Ironman Brazil: Coming Down to the Wire

As I come down to the wire for Ironman Brazil, I once again reflect on my training and what I’ve learned over these last few months preparing for the event. Some notables:
1. I noted a definite need for strength building in my training, so I dramatically raised the number of hilly courses that I would run and bike on. I would do hill repeats and try to accelerate on them towards the end. I am hoping that this will make a difference in my ability to maintain speed on hills. I did these hill repeats to the exclusion of doing more tempo rides to cement high intensity for long periods of time. I feel that preventing strength loss, which ultimately leads to cramping towards the end of the race, is more important than tempo training at this point.
2. My recovery period following long, intense sessions has lengthened. I have trained myself to listen to my body and not fight the longer recovery period, or feel anxiety because of it. As a result, I believe that I have made improvements despite not needing to train hard every day. It’s just a realization that as I grow older, my body responds differently to stress and its recovery needs are much different than either younger athletes or those that are more highly trained.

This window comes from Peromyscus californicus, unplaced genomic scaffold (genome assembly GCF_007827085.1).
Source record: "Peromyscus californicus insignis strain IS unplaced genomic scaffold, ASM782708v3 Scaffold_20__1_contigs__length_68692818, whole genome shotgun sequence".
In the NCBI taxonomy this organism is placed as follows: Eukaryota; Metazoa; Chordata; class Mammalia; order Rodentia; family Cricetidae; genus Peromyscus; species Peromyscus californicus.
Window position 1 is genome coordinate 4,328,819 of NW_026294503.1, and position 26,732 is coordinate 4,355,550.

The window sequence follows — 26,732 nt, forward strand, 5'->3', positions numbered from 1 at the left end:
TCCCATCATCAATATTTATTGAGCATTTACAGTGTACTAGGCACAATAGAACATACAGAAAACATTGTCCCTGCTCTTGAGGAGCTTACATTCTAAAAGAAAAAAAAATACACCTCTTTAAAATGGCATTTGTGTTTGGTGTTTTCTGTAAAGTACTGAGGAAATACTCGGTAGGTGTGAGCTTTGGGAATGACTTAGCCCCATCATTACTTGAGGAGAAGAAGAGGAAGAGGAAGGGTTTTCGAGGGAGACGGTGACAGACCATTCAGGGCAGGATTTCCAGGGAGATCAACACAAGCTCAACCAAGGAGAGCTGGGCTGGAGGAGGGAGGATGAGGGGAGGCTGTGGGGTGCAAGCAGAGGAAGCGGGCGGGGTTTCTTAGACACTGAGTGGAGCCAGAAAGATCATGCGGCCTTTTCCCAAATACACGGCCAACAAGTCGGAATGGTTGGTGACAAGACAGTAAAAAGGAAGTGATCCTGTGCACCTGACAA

3. I discovered SportLegs pills as a supplement. Not believing they would work, I now take them regularly and they seem to definitely help in mitigating the burning sensation in my legs during hard training sessions. I believe that the lack of burning, and hence the production of anaerobic by-products is also helping with my cramping problems.
4. I bought a Louis Garneau aero helmet, and am slowly accounting for those things on my bike which reduce aerodynamics. It was a pleasant surprise to feel a definite lowering of effort in windy conditions.
5. I will be racing on Roval aero wheels, whose unique spoke assembly creates a narrower spoke profile without the need for carbon fiber wheels. Originally I bought them for simply their narrow spoke profile, which I hope will pack nicer in my Ritchey Breakaway suitcase. Previously, I have bent the spokes on my Zipp 404s because their spoke profile was so much wider than the normal wheels that Ritchey designed their suitcase for. Now I hope that the Roval narrow spoke profile will allow for lower stacking, which should reduce the chance of damage to the wheels. But I also hope that their claims of aerodynamics are true, and that they are really as aero as Hed carbon 3 spoke wheels.
I am optimistic for a great race on May 27. More later, as I enter the taper period.